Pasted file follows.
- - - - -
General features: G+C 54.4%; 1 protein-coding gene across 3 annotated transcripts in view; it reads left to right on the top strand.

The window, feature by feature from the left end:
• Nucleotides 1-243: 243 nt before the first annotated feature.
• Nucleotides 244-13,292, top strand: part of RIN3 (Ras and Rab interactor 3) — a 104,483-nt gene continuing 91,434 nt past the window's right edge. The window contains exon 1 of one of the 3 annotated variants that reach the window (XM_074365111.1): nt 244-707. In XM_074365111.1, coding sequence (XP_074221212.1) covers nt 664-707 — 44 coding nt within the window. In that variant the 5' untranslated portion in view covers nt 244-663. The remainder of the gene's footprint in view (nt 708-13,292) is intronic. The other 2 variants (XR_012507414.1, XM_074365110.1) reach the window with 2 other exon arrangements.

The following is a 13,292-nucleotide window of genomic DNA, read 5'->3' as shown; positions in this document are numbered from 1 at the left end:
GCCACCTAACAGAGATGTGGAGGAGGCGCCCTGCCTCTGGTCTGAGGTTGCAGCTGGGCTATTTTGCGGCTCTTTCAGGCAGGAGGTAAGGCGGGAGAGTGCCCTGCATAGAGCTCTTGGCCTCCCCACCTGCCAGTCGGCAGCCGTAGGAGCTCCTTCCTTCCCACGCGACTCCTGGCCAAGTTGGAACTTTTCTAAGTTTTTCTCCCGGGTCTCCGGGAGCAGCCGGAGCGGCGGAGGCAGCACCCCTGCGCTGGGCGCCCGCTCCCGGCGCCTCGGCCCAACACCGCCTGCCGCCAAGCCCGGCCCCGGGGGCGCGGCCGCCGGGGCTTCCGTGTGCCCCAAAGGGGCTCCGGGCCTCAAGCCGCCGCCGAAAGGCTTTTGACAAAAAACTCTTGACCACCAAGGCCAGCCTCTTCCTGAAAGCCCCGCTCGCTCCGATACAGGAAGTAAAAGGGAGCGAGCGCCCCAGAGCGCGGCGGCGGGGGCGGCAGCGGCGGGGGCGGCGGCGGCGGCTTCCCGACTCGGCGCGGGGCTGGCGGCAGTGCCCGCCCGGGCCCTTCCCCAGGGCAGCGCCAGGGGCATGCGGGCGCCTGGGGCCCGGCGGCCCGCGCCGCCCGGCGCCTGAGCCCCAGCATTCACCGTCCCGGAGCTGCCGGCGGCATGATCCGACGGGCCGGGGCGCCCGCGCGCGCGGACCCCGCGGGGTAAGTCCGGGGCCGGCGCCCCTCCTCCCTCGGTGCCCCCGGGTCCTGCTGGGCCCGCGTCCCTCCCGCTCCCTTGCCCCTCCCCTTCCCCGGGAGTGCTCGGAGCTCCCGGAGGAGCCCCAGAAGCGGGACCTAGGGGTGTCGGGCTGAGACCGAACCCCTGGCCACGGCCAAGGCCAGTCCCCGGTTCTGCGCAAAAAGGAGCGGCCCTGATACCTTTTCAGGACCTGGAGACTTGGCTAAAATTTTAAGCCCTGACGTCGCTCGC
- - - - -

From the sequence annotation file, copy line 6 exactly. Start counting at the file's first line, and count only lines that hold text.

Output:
GCCACCTAACAGAGATGTGGAGGAGGCGCCCTGCCTCTGGTCTGAGGTTGCAGCTGGGCTATTTTGCGGCTCTTTCAGGCAGGAGGTAAGGCGGGAGAGTGCCCTGCATAGAGCTCTTGGCCTCCCCACCTGCCAGTCGGCAGCCGTAGGAGCTCCTTCCTTCCCACGCGACTCCTGGCCAAGTTGGAACTTTTCTAAGTTTTTCTCCCGGGTCTCCGGGAGCAGCCGGAGCGGCGGAGGCAGCACCCCTGCGCTGGGCGCCCGCTCCCGGCGCCTCGGCCCAACACCGCCTGCCGCCAAGCCCGGCCCCGGGGGCGCGGCCGCCGGGGCTTCCGTGTGCCCCAAAGGGGCTCCGGGCCTCAAGCCGCCGCCGAAAGGCTTTTGACAAAAAACTCTTGACCACCAAGGCCAGCCTCTTCCTGAAAGCCCCGCTCGCTCCGATACAGGAAGTAAAAGGGAGCGAGCGCCCCAGAGCGCGGCGGCGGGGGCGGCAGCGGCGGGGGCGGCGGCGGCGGCTTCCCGACTCGGCGCGGGGCTGGCGGCAGTGCCCGCCCGGGCCCTTCCCCAGGGCAGCGCCAGGGGCATGCGGGCGCCTGGGGCCCGGCGGCCCGCGCCGCCCGGCGCCTGAGCCCCAGCATTCACCGTCCCGGAGCTGCCGGCGGCATGATCCGACGGGCCGGGGCGCCCGCGCGCGCGGACCCCGCGGGGTAAGTCCGGGGCCGGCGCCCCTCCTCCCTCGGTGCCCCCGGGTCCTGCTGGGCCCGCGTCCCTCCCGCTCCCTTGCCCCTCCCCTTCCCCGGGAGTGCTCGGAGCTCCCGGAGGAGCCCCAGAAGCGGGACCTAGGGGTGTCGGGCTGAGACCGAACCCCTGGCCACGGCCAAGGCCAGTCCCCGGTTCTGCGCAAAAAGGAGCGGCCCTGATACCTTTTCAGGACCTGGAGACTTGGCTAAAATTTTAAGCCCTGACGTCGCTCGC